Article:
Jewish community buys back first synagogue in Montana from Catholic Diocese

After lengthy fundraising campaign, local nonprofit purchases two-story Helena synagogue for undisclosed amount; it was originally sold for $1 in 1935

Rebecca Stanfel, board president of the Montana Jewish Project, shakes hands with Bishop Austin Vetter of the Helena Diocese during a ceremonial signing of the building over to the Jewish community. (Screenshot: Facebook Live, via JTA)
Rebecca Stanfel, board president of the Montana Jewish Project, shakes hands with Bishop Austin Vetter of the Helena Diocese during a ceremonial signing of the building over to the Jewish community. (Screenshot: Facebook Live, via JTA)

JTA — The Jewish community in Montana closed a deal Thursday to reacquire the state’s first synagogue, built in 1891, returning it to Jewish ownership for the first time in 87 years.

The Montana Jewish Project, a nonprofit organization, purchased the two-story Helena synagogue for an undisclosed amount from the Roman Catholic Diocese of Helena after a nine-month fundraising effort to turn the space into a Jewish community center.

The group is not planning to hire a rabbi or build a congregation, but it will offer holiday celebrations and other community-wide events for the roughly 100 Jews it estimates lives in the state’s capital city.

Rebecca Stanfel, the group’s president, said now that the funding has been secured, the community will “foster a sense of larger community for all of Montana’s Jews” by hiring a traveling director of programming to oversee education, speakers and cultural events.

“We can’t wait to fulfill our mission: to create a statewide center for Jewish life, enhance interfaith opportunities, combat antisemitism in Montana schools and bring to reality the Jewish value of ‘repairing the world,’” Julie Bir, a board member, told ABC affiliate Montana Right Now.

Montana is home to an estimated 1,500 Jews, out of a population of just over 1 million. While there is a Jewish member of the state legislature, a handful of Reform congregations scattered across the state and Chabad emissaries who are active in real life and on social media, the state lacks some of the Jewish infrastructure present in larger communities.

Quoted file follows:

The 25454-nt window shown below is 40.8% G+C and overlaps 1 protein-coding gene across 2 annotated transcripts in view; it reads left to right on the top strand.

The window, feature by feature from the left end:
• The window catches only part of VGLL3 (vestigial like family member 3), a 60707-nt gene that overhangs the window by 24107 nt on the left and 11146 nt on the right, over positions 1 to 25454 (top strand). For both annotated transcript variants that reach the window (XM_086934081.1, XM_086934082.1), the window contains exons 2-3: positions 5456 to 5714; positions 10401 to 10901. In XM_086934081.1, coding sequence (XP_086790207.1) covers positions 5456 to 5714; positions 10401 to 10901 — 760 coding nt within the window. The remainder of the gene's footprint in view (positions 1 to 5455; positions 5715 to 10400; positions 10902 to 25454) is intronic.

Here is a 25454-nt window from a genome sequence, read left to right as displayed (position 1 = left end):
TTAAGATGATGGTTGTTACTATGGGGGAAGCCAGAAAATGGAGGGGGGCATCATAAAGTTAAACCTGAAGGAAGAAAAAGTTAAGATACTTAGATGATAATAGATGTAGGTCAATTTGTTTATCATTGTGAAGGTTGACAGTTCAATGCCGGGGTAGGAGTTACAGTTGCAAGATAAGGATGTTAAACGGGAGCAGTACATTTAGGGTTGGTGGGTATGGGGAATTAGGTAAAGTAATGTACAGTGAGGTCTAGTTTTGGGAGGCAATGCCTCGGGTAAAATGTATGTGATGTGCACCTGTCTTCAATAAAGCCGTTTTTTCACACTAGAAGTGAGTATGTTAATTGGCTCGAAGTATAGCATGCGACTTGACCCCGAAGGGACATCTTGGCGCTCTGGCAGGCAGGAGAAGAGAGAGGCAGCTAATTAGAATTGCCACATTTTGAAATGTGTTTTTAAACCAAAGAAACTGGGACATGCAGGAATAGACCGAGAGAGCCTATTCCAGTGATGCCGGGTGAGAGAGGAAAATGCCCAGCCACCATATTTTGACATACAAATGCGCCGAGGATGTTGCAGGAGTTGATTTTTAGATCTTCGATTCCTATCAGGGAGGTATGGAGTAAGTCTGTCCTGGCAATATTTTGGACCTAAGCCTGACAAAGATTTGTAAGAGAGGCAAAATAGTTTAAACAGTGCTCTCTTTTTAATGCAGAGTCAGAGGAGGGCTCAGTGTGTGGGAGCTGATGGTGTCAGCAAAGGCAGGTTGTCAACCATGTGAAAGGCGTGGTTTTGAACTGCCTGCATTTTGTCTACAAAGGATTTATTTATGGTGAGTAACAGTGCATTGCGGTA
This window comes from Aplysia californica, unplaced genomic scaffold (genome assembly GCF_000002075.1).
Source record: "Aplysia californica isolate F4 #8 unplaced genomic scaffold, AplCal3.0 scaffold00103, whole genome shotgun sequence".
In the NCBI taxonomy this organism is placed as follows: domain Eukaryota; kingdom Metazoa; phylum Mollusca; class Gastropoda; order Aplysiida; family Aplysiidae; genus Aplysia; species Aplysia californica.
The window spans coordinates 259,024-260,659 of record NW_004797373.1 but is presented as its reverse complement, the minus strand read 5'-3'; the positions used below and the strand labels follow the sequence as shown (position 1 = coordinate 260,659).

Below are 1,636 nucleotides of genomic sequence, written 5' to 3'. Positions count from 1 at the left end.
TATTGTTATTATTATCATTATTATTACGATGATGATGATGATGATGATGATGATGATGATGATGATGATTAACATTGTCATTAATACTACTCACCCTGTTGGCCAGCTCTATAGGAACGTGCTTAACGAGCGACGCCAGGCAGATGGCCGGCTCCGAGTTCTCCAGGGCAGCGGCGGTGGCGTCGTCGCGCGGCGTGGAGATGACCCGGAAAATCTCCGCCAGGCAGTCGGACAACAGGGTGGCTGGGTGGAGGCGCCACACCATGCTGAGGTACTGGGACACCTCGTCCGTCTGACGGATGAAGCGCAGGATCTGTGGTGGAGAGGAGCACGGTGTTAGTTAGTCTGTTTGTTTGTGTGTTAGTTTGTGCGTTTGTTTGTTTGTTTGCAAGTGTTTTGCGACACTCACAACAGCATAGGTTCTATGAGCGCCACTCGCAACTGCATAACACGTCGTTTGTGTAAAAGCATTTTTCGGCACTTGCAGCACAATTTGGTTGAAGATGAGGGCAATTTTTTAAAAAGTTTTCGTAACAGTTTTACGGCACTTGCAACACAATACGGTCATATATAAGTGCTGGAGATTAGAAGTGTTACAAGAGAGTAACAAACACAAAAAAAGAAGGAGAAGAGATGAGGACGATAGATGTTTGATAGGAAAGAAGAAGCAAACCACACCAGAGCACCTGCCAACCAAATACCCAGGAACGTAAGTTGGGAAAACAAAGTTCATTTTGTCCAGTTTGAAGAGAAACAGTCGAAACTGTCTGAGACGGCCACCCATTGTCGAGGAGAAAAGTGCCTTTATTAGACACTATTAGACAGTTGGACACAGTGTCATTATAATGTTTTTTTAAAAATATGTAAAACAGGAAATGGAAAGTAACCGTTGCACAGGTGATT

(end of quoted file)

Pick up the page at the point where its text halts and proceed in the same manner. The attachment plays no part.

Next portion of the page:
“Helena was one of only four state capitals in the nation without a synagogue or Jewish Center,” Bir said in a statement. “We’ve just changed that. We’re also excited for Helena’s Jewish community to have a permanent place to meet for religious observance, cultural events and community-growing.”

Built to accommodate the growing Jewish community out west during the Gold Rush, Temple Emanu-El could accommodate 500 worshippers in its sanctuary. By 1935, as the Jewish population dwindled and the Great Depression took hold, synagogue leadership sold the organ and pews to Seventh Day Adventists, and the building was sold to the state of Montana for $1 later that year. It became an office for the Department of Public Welfare, and religious symbols in the building were removed, including copper “onion domes” painted with Stars of David and a Hebrew inscription above the entrance that said “Gate to the eternal,” which was sandblasted.

Temple Emanu-El was the first synagogue in Montana, established during the Gold Rush of the 19th century. (Montana Jewish Project, via JTA)

In 1981, the state sold the building to the Catholic Diocese, which the Montana Jewish Project says has been a “good steward” of the building. The synagogue was added to the National Register of Historic Places in 2002.

“It’s been my pleasure to work with the Montana Jewish Project through this process,” said Bishop Austin Vetter, leader of the Diocese of Helena, in a statement. “It’s vital for all of us that people of faith focus on the good that we can do together instead of our differences. My prayers are with them and Montana’s Jewish Community for God’s blessing in this new endeavor.”

Vetter and his staff met with the Montana Jewish Project for months, negotiating and renegotiating the sale and extending the closing deadline twice.

A ceremonial signing took place Friday and the building will be rededicated as a Jewish institution this fall.

“The past months have sometimes felt like pushing a boulder up a mountain trail,” Montana Jewish Project leaders wrote on their website. “Without the incredible community support we received, MJP would not be reclaiming this building.”

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